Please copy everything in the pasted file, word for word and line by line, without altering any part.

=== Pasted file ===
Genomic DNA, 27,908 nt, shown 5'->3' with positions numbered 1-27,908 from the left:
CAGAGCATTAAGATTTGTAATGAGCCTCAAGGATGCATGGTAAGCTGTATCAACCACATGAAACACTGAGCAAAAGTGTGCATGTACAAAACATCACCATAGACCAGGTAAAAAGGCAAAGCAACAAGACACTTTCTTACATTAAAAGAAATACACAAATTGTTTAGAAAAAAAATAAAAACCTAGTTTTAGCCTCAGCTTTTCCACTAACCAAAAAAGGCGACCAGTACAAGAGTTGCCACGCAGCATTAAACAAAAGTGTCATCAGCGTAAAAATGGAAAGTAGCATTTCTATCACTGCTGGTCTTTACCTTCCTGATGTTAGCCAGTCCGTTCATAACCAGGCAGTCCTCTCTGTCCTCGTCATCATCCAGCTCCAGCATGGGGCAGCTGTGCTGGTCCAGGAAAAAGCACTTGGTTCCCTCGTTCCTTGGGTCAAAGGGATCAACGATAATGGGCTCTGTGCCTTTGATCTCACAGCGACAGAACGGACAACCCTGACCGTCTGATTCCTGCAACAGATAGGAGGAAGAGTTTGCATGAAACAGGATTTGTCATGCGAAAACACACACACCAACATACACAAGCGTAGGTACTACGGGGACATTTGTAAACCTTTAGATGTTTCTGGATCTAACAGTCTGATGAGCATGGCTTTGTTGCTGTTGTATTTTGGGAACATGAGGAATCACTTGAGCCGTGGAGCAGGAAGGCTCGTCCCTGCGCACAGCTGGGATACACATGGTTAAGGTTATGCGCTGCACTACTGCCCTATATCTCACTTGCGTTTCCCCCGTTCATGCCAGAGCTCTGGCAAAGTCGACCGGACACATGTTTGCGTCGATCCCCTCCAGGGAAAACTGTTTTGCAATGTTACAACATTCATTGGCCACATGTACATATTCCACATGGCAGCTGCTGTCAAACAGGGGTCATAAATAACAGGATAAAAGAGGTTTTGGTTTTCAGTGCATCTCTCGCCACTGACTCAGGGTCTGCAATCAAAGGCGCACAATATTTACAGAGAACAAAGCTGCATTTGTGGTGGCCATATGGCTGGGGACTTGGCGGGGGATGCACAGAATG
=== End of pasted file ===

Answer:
Genomic DNA, 27,908 nt, shown 5'->3' with positions numbered 1-27,908 from the left:
CAGAGCATTAAGATTTGTAATGAGCCTCAAGGATGCATGGTAAGCTGTATCAACCACATGAAACACTGAGCAAAAGTGTGCATGTACAAAACATCACCATAGACCAGGTAAAAAGGCAAAGCAACAAGACACTTTCTTACATTAAAAGAAATACACAAATTGTTTAGAAAAAAAATAAAAACCTAGTTTTAGCCTCAGCTTTTCCACTAACCAAAAAAGGCGACCAGTACAAGAGTTGCCACGCAGCATTAAACAAAAGTGTCATCAGCGTAAAAATGGAAAGTAGCATTTCTATCACTGCTGGTCTTTACCTTCCTGATGTTAGCCAGTCCGTTCATAACCAGGCAGTCCTCTCTGTCCTCGTCATCATCCAGCTCCAGCATGGGGCAGCTGTGCTGGTCCAGGAAAAAGCACTTGGTTCCCTCGTTCCTTGGGTCAAAGGGATCAACGATAATGGGCTCTGTGCCTTTGATCTCACAGCGACAGAACGGACAACCCTGACCGTCTGATTCCTGCAACAGATAGGAGGAAGAGTTTGCATGAAACAGGATTTGTCATGCGAAAACACACACACCAACATACACAAGCGTAGGTACTACGGGGACATTTGTAAACCTTTAGATGTTTCTGGATCTAACAGTCTGATGAGCATGGCTTTGTTGCTGTTGTATTTTGGGAACATGAGGAATCACTTGAGCCGTGGAGCAGGAAGGCTCGTCCCTGCGCACAGCTGGGATACACATGGTTAAGGTTATGCGCTGCACTACTGCCCTATATCTCACTTGCGTTTCCCCCGTTCATGCCAGAGCTCTGGCAAAGTCGACCGGACACATGTTTGCGTCGATCCCCTCCAGGGAAAACTGTTTTGCAATGTTACAACATTCATTGGCCACATGTACATATTCCACATGGCAGCTGCTGTCAAACAGGGGTCATAAATAACAGGATAAAAGAGGTTTTGGTTTTCAGTGCATCTCTCGCCACTGACTCAGGGTCTGCAATCAAAGGCGCACAATATTTACAGAGAACAAAGCTGCATTTGTGGTGGCCATATGGCTGGGGACTTGGCGGGGGATGCACAGAATG